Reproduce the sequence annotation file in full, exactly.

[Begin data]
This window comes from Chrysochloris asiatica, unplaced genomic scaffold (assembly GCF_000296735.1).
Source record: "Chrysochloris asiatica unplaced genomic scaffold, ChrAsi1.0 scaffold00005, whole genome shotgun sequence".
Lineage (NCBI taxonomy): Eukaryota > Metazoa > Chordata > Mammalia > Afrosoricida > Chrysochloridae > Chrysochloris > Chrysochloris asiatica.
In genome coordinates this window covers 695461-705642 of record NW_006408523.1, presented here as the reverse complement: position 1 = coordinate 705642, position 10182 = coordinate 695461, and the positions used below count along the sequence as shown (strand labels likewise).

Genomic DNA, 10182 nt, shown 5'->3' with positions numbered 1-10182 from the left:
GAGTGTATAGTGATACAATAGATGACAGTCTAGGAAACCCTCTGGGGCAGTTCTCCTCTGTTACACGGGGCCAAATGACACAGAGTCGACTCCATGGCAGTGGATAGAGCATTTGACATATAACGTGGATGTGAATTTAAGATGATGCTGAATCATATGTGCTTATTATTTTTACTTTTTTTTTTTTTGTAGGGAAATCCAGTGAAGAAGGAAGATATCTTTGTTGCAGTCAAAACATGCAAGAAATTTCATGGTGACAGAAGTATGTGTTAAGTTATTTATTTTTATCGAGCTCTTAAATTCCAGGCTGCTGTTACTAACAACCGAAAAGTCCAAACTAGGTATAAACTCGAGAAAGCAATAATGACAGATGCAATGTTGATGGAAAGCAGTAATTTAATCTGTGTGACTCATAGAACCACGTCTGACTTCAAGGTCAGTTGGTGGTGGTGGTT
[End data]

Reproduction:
This window comes from Chrysochloris asiatica, unplaced genomic scaffold (assembly GCF_000296735.1).
Source record: "Chrysochloris asiatica unplaced genomic scaffold, ChrAsi1.0 scaffold00005, whole genome shotgun sequence".
Lineage (NCBI taxonomy): Eukaryota > Metazoa > Chordata > Mammalia > Afrosoricida > Chrysochloridae > Chrysochloris > Chrysochloris asiatica.
In genome coordinates this window covers 695461-705642 of record NW_006408523.1, presented here as the reverse complement: position 1 = coordinate 705642, position 10182 = coordinate 695461, and the positions used below count along the sequence as shown (strand labels likewise).

Genomic DNA, 10182 nt, shown 5'->3' with positions numbered 1-10182 from the left:
GAGTGTATAGTGATACAATAGATGACAGTCTAGGAAACCCTCTGGGGCAGTTCTCCTCTGTTACACGGGGCCAAATGACACAGAGTCGACTCCATGGCAGTGGATAGAGCATTTGACATATAACGTGGATGTGAATTTAAGATGATGCTGAATCATATGTGCTTATTATTTTTACTTTTTTTTTTTTTGTAGGGAAATCCAGTGAAGAAGGAAGATATCTTTGTTGCAGTCAAAACATGCAAGAAATTTCATGGTGACAGAAGTATGTGTTAAGTTATTTATTTTTATCGAGCTCTTAAATTCCAGGCTGCTGTTACTAACAACCGAAAAGTCCAAACTAGGTATAAACTCGAGAAAGCAATAATGACAGATGCAATGTTGATGGAAAGCAGTAATTTAATCTGTGTGACTCATAGAACCACGTCTGACTTCAAGGTCAGTTGGTGGTGGTGGTT